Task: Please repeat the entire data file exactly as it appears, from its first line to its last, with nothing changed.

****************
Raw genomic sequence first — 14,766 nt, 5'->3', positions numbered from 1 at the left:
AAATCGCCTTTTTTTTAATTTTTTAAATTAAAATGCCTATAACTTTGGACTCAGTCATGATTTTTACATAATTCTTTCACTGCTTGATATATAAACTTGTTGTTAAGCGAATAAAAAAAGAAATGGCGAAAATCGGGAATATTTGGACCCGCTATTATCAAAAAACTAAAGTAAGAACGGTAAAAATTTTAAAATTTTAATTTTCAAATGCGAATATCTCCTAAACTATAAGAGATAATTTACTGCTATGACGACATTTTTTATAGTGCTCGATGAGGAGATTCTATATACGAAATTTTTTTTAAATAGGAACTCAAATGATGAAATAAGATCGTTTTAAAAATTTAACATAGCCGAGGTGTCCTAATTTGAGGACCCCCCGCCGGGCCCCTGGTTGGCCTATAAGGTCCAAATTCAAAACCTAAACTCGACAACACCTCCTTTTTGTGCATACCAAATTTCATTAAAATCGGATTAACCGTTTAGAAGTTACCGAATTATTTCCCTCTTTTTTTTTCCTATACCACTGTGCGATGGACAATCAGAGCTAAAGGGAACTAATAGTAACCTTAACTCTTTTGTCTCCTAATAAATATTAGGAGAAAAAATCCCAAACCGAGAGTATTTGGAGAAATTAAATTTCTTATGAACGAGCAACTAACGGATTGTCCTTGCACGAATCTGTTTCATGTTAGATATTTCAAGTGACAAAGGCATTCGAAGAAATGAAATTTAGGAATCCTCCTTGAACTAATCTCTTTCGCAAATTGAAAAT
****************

Raw genomic sequence first — 14,766 nt, 5'->3', positions numbered from 1 at the left:
AAATCGCCTTTTTTTTAATTTTTTAAATTAAAATGCCTATAACTTTGGACTCAGTCATGATTTTTACATAATTCTTTCACTGCTTGATATATAAACTTGTTGTTAAGCGAATAAAAAAAGAAATGGCGAAAATCGGGAATATTTGGACCCGCTATTATCAAAAAACTAAAGTAAGAACGGTAAAAATTTTAAAATTTTAATTTTCAAATGCGAATATCTCCTAAACTATAAGAGATAATTTACTGCTATGACGACATTTTTTATAGTGCTCGATGAGGAGATTCTATATACGAAATTTTTTTTAAATAGGAACTCAAATGATGAAATAAGATCGTTTTAAAAATTTAACATAGCCGAGGTGTCCTAATTTGAGGACCCCCCGCCGGGCCCCTGGTTGGCCTATAAGGTCCAAATTCAAAACCTAAACTCGACAACACCTCCTTTTTGTGCATACCAAATTTCATTAAAATCGGATTAACCGTTTAGAAGTTACCGAATTATTTCCCTCTTTTTTTTTCCTATACCACTGTGCGATGGACAATCAGAGCTAAAGGGAACTAATAGTAACCTTAACTCTTTTGTCTCCTAATAAATATTAGGAGAAAAAATCCCAAACCGAGAGTATTTGGAGAAATTAAATTTCTTATGAACGAGCAACTAACGGATTGTCCTTGCACGAATCTGTTTCATGTTAGATATTTCAAGTGACAAAGGCATTCGAAGAAATGAAATTTAGGAATCCTCCTTGAACTAATCTCTTTCGCAAATTGAAAAT